Flood of money in short-term debt schemes new headache for NBFCs

Mutual funds are facing a problem of plenty, with an avalanche of money pouring into shorter tenure debt funds in the past few months. The situation is compelling borrowers such as non-banking financial companies (NBFCs) to seek alternative sources of funds and might pose a systemic risk for MFs in case of large-scale redemptions. 

Inflows into long-tenure debt funds have stalled since August 2018, and recent markdowns and scheme rollovers is making matters worse. Net inflows in income/debt oriented schemes for April stood at Rs 1.01 trilliong, with inflows for schemes with maturity up to three years at Rs 1.15 trillion, implying net outflows for longer duration schemes. 

Nearly three-fourths of the debt money, as of April 30, 2019, was invested in securities with a duration of less than three years. About 67 per cent was in schemes that invest in securities that have maturity of up to one year, up 7 percentage points from a year ago. 

“There is uncertainty in the minds of investors and there are concerns over long term credit outlook as well interest rate outlook. So most are preferring safety to returns, which is why money is flowing to shorter duration funds,” said Mahendra Jajoo, head – fixed income, Mirae Asset MF. 

“MFs are just a pass-through vehicle and if we get money for shorter tenure, we will invest in papers of shorter maturity,” added Dwijendra Srivastava, CIO – fixed income, Sundaram MF.

If the mutual funds do not get fresh short-term money from investors, they may not be able to rollover the entire bucket of short-term papers in case of large-scale redemptions, said experts. This, in turn, may create systemic risk.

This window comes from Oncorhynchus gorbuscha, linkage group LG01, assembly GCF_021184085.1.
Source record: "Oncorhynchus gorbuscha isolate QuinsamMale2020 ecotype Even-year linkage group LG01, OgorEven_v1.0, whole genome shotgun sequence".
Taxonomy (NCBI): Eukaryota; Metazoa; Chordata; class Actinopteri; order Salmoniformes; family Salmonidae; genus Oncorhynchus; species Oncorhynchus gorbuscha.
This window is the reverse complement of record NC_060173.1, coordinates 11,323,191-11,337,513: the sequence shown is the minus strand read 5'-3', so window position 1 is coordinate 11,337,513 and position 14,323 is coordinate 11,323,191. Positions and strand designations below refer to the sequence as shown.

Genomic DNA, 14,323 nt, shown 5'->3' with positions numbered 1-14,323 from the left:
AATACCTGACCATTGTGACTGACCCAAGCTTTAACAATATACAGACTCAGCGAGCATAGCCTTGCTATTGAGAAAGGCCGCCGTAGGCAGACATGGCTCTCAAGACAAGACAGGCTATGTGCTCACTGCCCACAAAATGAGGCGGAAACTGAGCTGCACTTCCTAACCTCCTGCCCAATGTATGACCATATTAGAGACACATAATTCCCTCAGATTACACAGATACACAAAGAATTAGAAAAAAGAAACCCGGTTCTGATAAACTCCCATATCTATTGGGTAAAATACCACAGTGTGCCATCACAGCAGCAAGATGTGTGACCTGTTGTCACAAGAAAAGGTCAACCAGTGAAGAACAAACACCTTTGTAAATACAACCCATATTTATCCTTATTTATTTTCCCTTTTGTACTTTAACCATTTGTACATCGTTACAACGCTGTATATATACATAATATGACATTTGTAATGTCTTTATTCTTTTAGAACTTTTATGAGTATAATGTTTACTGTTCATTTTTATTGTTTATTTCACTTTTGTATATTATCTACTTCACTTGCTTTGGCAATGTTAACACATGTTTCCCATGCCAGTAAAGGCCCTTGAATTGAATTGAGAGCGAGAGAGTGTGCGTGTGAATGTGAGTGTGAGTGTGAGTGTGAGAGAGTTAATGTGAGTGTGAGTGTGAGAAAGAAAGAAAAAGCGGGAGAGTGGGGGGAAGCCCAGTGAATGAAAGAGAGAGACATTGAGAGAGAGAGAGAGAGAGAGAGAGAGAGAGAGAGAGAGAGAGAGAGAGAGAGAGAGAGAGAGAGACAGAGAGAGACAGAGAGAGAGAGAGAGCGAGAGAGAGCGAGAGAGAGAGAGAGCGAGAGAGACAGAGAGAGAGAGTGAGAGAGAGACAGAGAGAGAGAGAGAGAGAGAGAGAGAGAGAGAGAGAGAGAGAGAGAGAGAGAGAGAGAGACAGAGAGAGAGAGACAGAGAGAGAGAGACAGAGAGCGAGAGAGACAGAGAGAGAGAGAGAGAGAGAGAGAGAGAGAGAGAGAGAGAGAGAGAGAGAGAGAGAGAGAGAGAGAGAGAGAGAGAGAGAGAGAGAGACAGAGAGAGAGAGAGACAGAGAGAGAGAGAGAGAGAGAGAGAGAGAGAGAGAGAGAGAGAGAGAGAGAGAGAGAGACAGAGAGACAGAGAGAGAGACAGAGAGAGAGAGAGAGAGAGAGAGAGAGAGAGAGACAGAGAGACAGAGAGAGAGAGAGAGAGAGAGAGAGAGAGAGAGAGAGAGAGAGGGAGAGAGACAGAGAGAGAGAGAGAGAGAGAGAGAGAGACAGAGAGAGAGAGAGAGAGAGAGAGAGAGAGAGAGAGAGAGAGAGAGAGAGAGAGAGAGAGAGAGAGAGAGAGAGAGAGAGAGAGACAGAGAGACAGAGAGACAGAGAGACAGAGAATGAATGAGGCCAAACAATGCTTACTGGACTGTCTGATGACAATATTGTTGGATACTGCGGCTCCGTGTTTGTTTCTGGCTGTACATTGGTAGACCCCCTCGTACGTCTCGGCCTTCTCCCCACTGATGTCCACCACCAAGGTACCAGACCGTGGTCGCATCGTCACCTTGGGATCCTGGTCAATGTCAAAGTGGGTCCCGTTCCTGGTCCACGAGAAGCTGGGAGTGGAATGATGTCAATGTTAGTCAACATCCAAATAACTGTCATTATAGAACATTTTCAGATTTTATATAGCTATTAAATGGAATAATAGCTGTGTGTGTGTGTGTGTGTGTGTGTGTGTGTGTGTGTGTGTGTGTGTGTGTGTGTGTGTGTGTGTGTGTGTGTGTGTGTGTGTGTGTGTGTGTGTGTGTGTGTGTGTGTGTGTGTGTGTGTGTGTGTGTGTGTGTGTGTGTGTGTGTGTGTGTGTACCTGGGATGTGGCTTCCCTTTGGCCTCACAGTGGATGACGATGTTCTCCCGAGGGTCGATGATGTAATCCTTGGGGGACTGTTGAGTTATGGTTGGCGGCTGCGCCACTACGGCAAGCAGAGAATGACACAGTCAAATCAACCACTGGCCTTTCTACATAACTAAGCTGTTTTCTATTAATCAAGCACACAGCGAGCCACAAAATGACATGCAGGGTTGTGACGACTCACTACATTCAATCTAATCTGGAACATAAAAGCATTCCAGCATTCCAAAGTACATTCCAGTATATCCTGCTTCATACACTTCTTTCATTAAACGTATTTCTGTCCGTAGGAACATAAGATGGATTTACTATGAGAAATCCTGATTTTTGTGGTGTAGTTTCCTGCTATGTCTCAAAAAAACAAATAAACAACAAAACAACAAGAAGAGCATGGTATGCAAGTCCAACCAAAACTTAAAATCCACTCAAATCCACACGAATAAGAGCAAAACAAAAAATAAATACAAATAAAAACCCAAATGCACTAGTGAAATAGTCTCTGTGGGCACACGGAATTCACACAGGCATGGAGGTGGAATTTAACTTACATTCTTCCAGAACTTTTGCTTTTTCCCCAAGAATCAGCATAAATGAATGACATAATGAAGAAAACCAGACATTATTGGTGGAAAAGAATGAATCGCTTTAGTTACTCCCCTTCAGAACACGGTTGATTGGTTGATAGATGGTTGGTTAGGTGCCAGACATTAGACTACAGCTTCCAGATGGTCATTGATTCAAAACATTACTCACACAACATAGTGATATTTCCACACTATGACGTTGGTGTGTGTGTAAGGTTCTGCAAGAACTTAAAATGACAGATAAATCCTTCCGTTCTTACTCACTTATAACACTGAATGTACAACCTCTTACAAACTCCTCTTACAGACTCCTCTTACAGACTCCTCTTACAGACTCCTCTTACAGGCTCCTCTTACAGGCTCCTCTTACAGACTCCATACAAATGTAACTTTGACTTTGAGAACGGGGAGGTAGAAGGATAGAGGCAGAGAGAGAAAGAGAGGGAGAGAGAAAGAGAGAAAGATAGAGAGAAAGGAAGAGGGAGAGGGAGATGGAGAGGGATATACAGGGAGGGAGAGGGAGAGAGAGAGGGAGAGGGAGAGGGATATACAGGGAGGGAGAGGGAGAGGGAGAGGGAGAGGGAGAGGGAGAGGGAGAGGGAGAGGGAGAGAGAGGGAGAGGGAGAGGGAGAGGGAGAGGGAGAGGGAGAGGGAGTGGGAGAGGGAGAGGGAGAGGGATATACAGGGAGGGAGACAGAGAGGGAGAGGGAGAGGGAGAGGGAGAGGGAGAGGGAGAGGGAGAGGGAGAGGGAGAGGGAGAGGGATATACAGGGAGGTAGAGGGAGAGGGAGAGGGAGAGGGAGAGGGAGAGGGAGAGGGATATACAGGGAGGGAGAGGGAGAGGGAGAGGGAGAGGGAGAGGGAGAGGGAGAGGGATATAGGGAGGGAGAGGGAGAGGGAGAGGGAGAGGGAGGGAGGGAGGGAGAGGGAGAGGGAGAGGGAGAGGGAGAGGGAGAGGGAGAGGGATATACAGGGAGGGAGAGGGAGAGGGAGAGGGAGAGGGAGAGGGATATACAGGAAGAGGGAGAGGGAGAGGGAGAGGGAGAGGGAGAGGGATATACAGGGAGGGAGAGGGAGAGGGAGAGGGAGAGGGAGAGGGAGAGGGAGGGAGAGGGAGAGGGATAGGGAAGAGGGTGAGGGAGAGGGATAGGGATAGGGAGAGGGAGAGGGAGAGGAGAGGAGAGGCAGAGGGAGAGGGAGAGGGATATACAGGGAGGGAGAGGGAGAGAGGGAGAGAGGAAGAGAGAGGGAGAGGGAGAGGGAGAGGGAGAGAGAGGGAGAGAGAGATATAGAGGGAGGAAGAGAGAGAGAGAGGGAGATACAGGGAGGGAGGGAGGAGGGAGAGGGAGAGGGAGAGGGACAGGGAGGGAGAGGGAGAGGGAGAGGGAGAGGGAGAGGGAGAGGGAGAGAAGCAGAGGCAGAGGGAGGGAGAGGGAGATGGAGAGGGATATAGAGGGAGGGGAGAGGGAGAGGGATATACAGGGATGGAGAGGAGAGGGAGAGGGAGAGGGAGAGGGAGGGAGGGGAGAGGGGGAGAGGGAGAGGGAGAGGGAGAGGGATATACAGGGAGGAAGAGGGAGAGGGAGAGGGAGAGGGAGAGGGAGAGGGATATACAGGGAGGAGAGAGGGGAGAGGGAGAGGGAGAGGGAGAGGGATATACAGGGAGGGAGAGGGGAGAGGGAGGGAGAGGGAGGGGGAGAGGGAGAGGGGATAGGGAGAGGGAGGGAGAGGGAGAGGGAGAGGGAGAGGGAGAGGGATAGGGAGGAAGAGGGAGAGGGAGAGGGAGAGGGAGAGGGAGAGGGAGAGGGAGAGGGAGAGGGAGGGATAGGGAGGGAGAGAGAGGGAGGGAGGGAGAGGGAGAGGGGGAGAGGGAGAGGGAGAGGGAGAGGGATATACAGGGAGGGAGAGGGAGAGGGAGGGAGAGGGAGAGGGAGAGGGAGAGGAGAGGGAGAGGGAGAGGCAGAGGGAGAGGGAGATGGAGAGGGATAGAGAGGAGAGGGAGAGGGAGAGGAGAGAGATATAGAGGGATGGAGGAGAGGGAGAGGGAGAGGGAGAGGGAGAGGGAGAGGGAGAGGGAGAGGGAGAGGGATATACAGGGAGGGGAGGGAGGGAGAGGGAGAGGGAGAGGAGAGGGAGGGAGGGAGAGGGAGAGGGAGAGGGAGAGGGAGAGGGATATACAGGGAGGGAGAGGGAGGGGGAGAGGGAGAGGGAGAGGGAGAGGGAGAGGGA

MFs, too, have become risk-averse and restricted their lending to banks, high-rated NBFCs, CBLOs, and public sector enterprises such as oil marketing companies. The financial services sector, including NBFCs and HFCs, are, by far, the largest borrowers from mutual funds. 

NBFCs and HFCs are relying on retail bond issuances and bank borrowing to fund their retail loan portfolio growth and are looking at other avenues of borrowing like external commercial borrowing, masala or dollar bonds apart from securitisation.  

“Except for a few NBFCs with good parentage, none of the others are able to get funds from mutual funds or banks. Eligible NBFCs are now exploring the option of borrowing from overseas, which has become slightly attractive due to fall in hedging cost after launch of forex swap facility by RBI,” said Deo Shankar Tripathi, MD & CEO, Aadhar Housing Finance.

Post September, the interest rate for AAA-rated papers by strong NBFCs have gone up by 50-60 bps and by 1-1.5 per cent for others. One-year commercial papers of NBFCs are fetching anywhere between 8.7 to 9.8 per cent, depending on the quality of paper, according to experts. 

“Non-prime NBFCs will find it difficult to get money from mutual funds as most funds are restricting their lending to top 3-5 names. NBFCs will have to turn to alternative sources of funding such as banks,” said Jajoo.

Mutual funds have trimmed NBFC exposure to 27 per cent of AUM as against 34 per cent in August 2018, with exposure to NBFC commercial papers down 40 per cent, according to a report by brokerage Credit Suisse. 

“The wholesale debt market appears to be differentiating amongst NBFCs. Even as those perceived to be strong/backed by parent (HDFC, LIC, Bajaj Finance, MMFS) have been able to tap bond markets, issuances by the likes of Dewan, Indiabulls and Edelweiss have been minimal,” observed the brokerage.

A large quantum of money flowed into debt MFs in the past two years, which was largely invested in short term papers issued by NBFCs and HFCs that resorted to short-term borrowing to reduce their cost of funds. NBFC/HFCs, in turn, used the short term borrowing for giving long term loans thereby creating an asset-liability mismatch. This surfaced only after the IL&FS fiasco in September 2018. 

Things are different now. Most of the NBFCs and HFCs are facing liquidity constraints and have curtailed their lending. “The disbursements of most of the NBFCs in the October-March period was just half of what it was in April-September. They could not pursue the business growth which they had been pursing prior to the liquidity crisis,” said Tripathi. 

Widening imbalance: Two-thirds of debt MF assets are in short duration funds

- Short duration fund AUM (Rs cr)* % of total debt AUM
Apr-15 3,79,321 59
Apr-16 4,71,593 61
Apr-17 6,17,604 59
Apr-18 6,54,962 60
Apr-19 7,31,012 67

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